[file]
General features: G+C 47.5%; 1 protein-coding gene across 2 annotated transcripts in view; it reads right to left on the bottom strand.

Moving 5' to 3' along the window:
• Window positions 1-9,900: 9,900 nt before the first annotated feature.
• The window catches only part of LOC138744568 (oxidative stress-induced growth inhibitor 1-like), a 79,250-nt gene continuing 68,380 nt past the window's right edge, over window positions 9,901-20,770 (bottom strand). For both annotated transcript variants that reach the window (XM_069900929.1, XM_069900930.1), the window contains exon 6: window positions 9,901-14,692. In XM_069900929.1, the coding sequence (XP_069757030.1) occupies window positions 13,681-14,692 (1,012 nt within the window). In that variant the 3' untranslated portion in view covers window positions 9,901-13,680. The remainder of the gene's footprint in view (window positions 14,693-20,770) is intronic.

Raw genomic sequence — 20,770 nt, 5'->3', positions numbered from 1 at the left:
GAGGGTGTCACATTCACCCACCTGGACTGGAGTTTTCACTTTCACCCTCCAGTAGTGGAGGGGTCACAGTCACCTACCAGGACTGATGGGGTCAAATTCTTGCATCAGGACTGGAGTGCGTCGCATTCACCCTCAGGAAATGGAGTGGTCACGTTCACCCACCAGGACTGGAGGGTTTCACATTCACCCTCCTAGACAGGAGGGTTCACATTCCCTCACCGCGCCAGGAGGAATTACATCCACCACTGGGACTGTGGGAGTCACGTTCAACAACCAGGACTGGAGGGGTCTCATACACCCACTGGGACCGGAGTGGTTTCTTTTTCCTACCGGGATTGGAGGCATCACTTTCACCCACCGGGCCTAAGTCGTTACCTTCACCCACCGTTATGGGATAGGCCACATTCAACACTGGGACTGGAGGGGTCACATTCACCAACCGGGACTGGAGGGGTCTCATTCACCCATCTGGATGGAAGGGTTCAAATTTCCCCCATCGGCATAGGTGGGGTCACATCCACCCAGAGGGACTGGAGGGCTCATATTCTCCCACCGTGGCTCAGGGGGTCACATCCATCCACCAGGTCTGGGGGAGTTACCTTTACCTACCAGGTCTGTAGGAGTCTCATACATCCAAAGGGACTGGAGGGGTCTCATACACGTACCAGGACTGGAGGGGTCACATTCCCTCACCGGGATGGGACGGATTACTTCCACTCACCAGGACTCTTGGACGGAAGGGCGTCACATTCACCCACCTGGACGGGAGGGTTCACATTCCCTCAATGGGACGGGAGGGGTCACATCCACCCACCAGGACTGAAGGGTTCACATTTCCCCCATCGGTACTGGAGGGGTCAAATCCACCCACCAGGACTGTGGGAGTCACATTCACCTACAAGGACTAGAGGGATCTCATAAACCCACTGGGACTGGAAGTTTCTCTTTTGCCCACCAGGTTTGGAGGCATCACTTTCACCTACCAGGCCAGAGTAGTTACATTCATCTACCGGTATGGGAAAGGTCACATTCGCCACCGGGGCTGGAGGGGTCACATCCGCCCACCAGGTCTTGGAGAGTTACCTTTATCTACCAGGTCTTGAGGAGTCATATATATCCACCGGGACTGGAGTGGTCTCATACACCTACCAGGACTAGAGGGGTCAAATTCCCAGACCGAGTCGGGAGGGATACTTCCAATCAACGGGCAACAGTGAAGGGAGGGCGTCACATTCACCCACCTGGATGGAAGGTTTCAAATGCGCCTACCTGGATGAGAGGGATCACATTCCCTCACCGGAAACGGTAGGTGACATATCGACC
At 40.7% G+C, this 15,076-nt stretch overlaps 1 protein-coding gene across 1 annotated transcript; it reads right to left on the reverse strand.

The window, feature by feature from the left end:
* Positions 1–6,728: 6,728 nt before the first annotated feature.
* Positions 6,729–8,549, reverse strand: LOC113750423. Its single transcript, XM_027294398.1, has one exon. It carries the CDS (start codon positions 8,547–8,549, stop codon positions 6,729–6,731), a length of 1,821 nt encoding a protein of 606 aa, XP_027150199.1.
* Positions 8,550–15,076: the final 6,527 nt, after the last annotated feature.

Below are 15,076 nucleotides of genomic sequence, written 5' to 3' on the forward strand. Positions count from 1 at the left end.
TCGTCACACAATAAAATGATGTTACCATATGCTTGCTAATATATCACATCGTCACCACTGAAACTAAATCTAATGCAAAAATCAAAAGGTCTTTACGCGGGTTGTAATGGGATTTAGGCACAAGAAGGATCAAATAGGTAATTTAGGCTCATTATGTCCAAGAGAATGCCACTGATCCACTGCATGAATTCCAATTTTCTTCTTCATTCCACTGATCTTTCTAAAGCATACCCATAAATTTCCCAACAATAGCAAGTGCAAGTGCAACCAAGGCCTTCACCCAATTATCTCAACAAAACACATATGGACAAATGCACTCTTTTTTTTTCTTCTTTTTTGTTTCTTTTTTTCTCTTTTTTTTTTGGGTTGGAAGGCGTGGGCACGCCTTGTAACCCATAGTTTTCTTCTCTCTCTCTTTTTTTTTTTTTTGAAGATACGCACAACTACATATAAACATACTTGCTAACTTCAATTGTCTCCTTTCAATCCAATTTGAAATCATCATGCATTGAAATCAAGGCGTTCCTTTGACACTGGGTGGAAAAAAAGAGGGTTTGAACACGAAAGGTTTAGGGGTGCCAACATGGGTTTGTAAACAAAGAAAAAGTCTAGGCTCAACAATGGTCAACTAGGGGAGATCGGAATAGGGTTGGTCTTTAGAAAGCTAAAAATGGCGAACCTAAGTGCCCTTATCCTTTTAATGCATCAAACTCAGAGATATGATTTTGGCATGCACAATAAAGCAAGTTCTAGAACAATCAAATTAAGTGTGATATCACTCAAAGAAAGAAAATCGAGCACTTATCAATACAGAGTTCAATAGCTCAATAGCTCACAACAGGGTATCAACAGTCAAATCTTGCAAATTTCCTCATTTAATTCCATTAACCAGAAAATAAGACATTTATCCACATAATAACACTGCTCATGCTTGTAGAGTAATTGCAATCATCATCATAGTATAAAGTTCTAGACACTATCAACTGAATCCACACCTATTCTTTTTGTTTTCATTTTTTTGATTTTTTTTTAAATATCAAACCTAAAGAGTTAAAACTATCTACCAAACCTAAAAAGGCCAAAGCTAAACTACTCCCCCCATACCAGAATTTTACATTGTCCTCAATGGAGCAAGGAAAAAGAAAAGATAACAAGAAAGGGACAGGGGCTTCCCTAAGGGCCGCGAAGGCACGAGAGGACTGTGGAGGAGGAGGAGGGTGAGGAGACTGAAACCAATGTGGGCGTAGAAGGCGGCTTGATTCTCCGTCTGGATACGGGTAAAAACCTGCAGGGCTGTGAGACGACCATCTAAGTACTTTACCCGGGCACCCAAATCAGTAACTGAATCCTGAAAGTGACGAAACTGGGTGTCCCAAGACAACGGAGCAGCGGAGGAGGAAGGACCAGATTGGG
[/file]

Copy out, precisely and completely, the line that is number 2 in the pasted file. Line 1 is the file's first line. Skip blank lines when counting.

Moving 5' to 3' along the window: